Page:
Aside from the biggies (war, poverty, famine, etc.), there are five things in the world that truly, utterly stink: wet socks, Monday mornings, Atlantic Coast Conference football, my skills as a prognosticator, and the September 6 slate of college gridiron games not involving Southeastern Conference competitors.
The penultimate item on that list deserves inclusion despite the fact that, in last week’s national picks, I posted an 8-0 record that included predictions of East Carolina’s and Utah’s upset victories. Evidence in support of the final contention listed above is offered in the following slate of contests of national (for want of a better word) significance, with respect to which I must caution you that my luck obviously is about to run out after a perfect opening weekend, so, please, whatever you do . . . Don’t Bet On It!:
Brigham Young at Washington: The beleaguered Huskies, formerly the bellwether of the Pac-10 during the height of the Don James era, hit rock bottom last weekend, losing 44-10 at Oregon in a game embattled U.W. coach Tyrone Willingham guaranteed his team would win. The Cougars are expected not only to win the Mountain West but to make a run at a B.C.S. bowl game. You can’t see me right now, but this is what my face looks like when I ain’t buying it. In 2006, Washington hosted W.A.C. giant-killer Fresno State, which was one year removed from nearly upending top-ranked Southern California. The Huskies won. In 2007, Washington hosted Boise State, which was one year removed from its classic Fiesta Bowl victory over Oklahoma and riding a 14-game winning streak. The Huskies won. In 2008, Washington will host B.Y.U., which is one year removed from an 11-2 campaign featuring a second straight Las Vegas Bowl triumph over a Pac-10 opponent. The Huskies will win.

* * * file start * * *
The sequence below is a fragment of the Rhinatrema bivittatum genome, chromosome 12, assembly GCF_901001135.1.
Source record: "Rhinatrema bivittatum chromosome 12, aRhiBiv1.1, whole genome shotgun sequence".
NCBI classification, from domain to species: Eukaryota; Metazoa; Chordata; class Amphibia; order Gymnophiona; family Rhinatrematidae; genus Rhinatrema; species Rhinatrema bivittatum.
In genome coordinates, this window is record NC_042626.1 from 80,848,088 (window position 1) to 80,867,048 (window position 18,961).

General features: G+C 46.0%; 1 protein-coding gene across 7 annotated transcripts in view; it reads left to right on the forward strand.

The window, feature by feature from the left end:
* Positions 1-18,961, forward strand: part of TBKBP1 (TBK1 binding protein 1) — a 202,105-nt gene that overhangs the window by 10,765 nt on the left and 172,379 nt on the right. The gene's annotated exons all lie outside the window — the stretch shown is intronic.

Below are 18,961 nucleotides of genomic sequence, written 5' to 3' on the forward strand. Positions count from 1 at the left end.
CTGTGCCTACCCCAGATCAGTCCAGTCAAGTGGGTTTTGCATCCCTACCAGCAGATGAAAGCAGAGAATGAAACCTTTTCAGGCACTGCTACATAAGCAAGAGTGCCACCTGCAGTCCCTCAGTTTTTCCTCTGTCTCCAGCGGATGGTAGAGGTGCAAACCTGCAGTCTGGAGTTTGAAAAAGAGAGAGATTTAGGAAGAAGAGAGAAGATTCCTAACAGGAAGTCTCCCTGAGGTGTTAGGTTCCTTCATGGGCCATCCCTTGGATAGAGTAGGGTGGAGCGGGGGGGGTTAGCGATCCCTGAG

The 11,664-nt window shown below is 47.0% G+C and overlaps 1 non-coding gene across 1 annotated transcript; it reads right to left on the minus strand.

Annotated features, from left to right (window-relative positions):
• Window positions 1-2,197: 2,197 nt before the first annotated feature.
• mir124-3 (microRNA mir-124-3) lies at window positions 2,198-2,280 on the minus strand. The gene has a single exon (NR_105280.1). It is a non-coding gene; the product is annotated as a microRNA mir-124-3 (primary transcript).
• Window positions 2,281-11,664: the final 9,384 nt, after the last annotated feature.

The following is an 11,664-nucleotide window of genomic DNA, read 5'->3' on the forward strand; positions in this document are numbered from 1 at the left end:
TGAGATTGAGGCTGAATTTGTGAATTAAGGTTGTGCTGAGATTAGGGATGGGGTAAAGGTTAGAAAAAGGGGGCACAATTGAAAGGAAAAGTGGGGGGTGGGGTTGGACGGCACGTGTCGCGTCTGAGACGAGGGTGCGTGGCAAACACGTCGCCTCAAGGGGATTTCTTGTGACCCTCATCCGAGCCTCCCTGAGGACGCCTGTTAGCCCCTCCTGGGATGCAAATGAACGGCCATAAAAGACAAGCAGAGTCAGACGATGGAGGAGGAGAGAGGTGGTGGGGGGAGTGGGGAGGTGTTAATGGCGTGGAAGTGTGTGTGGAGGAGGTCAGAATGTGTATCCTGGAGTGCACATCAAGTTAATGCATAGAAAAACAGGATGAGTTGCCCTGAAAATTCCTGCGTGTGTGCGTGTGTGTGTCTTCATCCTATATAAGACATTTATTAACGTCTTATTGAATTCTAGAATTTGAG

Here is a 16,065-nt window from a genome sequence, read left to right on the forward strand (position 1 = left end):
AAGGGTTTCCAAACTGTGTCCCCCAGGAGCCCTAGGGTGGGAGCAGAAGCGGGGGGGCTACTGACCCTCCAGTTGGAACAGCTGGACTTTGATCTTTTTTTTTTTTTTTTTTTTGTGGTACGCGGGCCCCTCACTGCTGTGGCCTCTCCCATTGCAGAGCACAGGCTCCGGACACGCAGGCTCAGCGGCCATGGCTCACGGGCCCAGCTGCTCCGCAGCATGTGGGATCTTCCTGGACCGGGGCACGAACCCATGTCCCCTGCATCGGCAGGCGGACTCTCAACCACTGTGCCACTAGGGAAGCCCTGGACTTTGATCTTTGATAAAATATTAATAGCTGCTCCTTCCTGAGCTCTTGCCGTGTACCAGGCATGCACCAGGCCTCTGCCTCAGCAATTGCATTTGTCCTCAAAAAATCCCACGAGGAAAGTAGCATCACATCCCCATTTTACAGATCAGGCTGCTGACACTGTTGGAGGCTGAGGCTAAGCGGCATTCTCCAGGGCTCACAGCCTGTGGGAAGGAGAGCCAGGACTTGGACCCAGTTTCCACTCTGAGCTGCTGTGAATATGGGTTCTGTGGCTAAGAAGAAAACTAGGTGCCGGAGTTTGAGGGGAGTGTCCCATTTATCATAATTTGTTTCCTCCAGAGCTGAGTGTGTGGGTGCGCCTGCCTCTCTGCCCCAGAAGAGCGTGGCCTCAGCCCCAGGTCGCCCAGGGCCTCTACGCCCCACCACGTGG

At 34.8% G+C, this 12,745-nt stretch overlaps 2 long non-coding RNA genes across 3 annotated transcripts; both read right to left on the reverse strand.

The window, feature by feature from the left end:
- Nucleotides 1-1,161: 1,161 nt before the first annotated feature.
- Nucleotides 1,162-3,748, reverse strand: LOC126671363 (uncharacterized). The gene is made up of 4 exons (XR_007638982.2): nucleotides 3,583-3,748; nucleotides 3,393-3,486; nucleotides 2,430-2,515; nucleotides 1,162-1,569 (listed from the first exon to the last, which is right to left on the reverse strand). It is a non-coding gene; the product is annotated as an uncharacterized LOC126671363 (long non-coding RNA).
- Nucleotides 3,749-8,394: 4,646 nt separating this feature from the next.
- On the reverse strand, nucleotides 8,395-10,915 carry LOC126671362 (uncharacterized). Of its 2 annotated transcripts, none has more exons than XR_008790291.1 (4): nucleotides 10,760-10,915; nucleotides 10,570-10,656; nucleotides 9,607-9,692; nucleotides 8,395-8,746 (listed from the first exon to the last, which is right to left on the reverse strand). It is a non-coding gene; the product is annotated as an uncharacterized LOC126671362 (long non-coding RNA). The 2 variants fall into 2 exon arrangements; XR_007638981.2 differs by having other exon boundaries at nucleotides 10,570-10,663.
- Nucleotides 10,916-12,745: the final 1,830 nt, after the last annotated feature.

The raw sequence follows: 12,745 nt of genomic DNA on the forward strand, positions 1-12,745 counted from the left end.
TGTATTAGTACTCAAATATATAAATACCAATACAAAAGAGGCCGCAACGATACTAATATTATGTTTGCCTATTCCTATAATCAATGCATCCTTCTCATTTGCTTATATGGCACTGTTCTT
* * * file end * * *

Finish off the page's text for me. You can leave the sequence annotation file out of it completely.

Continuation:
Oregon State at Penn State: Am I the only one who finds it odd that the Beavers are traveling all the way across the continent just so they can play a road game at Beaver Stadium? Who’ll be singing the national anthem, Jerry Mathers? Western swings have not been kind to S.E.C. squads, but we’re not the only ones, as road trips to the eastern half of the country have caused O.S. problems in recent years. The Beavs’ most recent regular-season trips have resulted in an autumn-opening heartbreaker at L.S.U. in 2004, a 63-27 setback at Louisville in 2005, and a 34-3 loss at Cincinnati in 2007. It will be a moral victory for Oregon State if the Beavers just manage to be competitive, but, if I said I thought the team that coughed it up to Stanford was capable of going on the road and beating P.S.U., I’d be Lion.
Admittedly, that was a bad joke, but it wasn’t as bad as Oregon State’s uniforms.
Cincinnati at Oklahoma: Speaking of the Bearcats, I told you already that this will be a good game (and I was right on the first two such forecasts I made, wasn’t I?). Most of the attention focused on the Big East’s current incarnation has been directed elsewhere---at Louisville initially; at Rutgers and South Florida more recently; at West Virginia since 2005---but, in the meantime, Cincy quietly has constructed a respectable program. The ‘Cats will prove they belong, but O.U. will walk away with the win, even if the home team starts to pull away later rather than Sooner. (All right, that’s two in a row; I’ll cut it out now, I promise.)